Mr. Speaker, it is with great pride that I rise today to speak in favour of Bill C-42, the enhancing RCMP accountability act.
With a history extending back to the very formation of our country, few national institutions are more symbolic of Canada than the Royal Canadian Mounted Police. For many Canadians and people in other countries, the Mounties have come to represent certain values associated with Canada, the values of integrity, honesty, courage and determination. When those values are questioned or tarnished, it not only undermines the functioning of the RCMP but also affects the very heart of how others see us and how we see ourselves.
For that reason, the government has taken a key interest in modernizing the RCMP to meet the challenges of the 21st century. I remind everyone that the RCMP Act was last substantially amended in 1988, some 25 years ago. The world has changed very much in the last 25 years. Canadians are rightly demanding greater accountability from the RCMP, alongside heightened transparency. The cumbersome RCMP human resources management framework, which is so heavily reliant on paperwork, only makes the situation worse, and the well-publicized charges of sexual harassment are further evidence that far-reaching changes are required within the RCMP. Yes, the institution has made valiant efforts to correct its problems through its transformation agenda, but these internal changes can only go so far. What is needed now is an overhaul of the legislation affecting the RCMP's oversight and operations.
The RCMP and Canadians understand the need for legislative changes. It is very unfortunate that the NDP cannot understand this and, sadly, will not be supporting this important bill. It was made clear throughout the committee hearings that there are structural deficiencies that must be fixed within the RCMP. There are management challenges that must be faced. There are issues of trust and confidence that must be resolved. The government is determined to deal with these questions head on.
As members will recall, the government came to office on a platform of clear priorities. These included enhancing public safety and security and strengthening accountability and transparency. Bill C-42 contains many of the provisions included in legislation introduced in the last Parliament to address accountability issues within the RCMP.
I would now like to review the key components of the bill along with amendments that were introduced at the Standing Committee on Public Safety and National Security.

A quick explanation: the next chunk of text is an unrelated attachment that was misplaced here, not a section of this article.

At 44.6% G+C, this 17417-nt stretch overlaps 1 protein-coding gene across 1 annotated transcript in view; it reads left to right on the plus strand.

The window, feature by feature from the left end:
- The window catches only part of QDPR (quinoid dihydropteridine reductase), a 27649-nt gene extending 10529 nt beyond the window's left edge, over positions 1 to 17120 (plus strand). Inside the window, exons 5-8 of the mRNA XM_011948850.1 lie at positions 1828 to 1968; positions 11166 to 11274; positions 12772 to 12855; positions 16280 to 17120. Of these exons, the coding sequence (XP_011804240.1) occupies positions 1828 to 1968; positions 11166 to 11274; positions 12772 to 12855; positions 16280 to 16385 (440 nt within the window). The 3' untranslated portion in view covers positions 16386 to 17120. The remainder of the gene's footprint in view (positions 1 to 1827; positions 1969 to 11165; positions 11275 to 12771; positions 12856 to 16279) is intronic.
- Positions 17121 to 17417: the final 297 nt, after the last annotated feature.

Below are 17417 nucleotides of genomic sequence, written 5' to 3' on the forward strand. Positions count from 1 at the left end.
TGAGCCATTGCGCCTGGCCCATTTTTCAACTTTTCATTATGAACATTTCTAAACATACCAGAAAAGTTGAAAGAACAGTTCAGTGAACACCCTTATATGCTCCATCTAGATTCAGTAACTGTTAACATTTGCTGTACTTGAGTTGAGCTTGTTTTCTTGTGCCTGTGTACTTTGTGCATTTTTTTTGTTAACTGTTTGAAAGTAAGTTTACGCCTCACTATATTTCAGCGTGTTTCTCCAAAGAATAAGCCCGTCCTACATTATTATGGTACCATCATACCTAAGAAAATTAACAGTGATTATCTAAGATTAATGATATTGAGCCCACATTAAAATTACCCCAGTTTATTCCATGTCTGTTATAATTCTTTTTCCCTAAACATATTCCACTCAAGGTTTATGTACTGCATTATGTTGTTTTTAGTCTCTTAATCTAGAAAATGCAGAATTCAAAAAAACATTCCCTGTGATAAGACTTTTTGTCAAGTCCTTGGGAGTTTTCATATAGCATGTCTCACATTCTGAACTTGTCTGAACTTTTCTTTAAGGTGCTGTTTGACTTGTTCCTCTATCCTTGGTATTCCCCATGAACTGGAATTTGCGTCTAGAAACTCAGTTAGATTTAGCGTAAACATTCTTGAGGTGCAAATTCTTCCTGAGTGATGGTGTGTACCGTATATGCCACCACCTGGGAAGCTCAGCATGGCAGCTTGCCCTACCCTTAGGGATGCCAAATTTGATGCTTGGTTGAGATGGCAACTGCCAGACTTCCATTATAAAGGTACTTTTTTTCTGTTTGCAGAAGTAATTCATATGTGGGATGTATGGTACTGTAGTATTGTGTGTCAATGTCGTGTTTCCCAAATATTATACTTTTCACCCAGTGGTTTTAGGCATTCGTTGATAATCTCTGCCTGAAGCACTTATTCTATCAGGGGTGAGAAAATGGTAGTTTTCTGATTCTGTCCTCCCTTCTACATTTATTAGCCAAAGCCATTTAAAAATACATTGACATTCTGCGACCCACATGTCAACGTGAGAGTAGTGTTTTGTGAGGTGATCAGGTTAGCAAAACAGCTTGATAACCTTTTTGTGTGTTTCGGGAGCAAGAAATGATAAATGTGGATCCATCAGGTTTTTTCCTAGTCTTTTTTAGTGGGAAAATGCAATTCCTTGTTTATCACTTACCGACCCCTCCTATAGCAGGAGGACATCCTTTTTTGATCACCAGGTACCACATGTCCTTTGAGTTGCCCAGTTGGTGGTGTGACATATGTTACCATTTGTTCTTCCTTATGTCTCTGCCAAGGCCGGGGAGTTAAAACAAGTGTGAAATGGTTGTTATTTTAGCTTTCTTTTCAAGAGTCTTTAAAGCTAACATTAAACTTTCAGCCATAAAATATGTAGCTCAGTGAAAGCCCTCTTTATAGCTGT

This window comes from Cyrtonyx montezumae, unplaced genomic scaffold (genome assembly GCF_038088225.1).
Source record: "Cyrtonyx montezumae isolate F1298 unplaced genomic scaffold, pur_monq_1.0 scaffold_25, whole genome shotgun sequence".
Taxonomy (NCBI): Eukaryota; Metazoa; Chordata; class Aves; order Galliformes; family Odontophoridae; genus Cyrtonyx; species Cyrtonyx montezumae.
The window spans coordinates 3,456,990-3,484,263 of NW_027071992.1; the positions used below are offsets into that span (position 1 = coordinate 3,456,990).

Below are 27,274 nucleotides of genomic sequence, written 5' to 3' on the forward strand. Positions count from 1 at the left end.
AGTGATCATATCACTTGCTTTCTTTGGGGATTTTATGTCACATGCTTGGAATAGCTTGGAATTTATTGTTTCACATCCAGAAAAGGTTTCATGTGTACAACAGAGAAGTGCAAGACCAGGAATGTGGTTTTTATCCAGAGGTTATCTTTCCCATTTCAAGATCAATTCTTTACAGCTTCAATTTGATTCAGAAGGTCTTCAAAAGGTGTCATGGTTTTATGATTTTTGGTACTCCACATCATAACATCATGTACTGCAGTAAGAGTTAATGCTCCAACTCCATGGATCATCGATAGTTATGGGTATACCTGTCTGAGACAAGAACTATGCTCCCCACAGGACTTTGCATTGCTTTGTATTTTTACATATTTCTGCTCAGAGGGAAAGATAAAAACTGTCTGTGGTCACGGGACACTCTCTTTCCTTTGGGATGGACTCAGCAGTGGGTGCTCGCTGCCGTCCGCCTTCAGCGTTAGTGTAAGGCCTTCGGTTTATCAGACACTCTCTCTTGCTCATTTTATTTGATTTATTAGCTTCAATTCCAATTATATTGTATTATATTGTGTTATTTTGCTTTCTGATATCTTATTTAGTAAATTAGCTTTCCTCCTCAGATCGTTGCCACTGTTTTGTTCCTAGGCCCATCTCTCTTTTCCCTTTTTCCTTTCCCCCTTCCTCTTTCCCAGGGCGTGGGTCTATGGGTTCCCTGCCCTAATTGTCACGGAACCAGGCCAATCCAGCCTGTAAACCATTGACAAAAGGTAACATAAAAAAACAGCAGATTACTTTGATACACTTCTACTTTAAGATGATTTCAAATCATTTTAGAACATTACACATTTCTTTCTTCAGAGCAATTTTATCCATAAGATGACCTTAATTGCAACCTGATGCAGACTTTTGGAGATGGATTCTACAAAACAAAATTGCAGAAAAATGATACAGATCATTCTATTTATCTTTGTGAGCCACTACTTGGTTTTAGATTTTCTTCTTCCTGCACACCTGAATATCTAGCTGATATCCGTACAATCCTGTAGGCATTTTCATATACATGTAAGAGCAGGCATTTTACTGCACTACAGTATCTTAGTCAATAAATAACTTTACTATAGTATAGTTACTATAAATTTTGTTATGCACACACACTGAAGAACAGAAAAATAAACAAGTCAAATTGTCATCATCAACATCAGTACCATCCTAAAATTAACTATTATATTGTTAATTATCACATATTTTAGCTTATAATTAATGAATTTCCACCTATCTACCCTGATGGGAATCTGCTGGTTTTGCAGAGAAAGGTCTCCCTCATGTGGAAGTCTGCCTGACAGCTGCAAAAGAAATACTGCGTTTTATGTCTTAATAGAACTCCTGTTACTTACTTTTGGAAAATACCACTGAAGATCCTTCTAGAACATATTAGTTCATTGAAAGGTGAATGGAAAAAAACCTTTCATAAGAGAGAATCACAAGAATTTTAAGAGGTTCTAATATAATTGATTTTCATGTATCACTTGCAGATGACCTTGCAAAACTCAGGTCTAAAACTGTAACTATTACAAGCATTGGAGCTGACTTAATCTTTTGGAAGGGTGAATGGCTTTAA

Canadians recognize the limitations of the current system of RCMP oversight. They want to know that public complaints against RCMP officers are handled expeditiously with thoroughness and impartiality. They want greater transparency so that justice is not only done but also seen to be done. The government has listened carefully and recognized the need to strengthen external oversight of the RCMP.
I do not want to suggest for one moment that this move denigrates the valuable work that has been accomplished by the Commission for Public Complaints Against the RCMP, the CPC, since its inception in 1988. It has done excellent work. Yet we must also acknowledge the concerns raised in many quarters that the current legislation hampers the CPC from doing its job thoroughly. For that reason, Bill C-42 proposes replacing the CPC with an arm's-length body to be known as the civilian review and complaints commission for the RCMP.
Bill C-42 enhances the powers of the CPC. For example, the new entity would continue to focus on reviewing public complaints through enhanced access to information. It could also summon witnesses to testify at a hearing. In addition, the new body would be able to more broadly review RCMP activities in a particular area of interest and report on its findings. What is more, the new commission would also be empowered to share information or conduct joint complaints investigations with counterparts in other jurisdictions, and it would produce customized reports on public complaints for each jurisdiction holding contracts with the RCMP. These reports would analyze the number and nature of complaints in a given period. They would also identify any trends within the complaints. In this way, the new commission would deliver a tailor-made report that would meet the needs and expectations of contract jurisdictions. These new measures have become the standard tools for modern review bodies.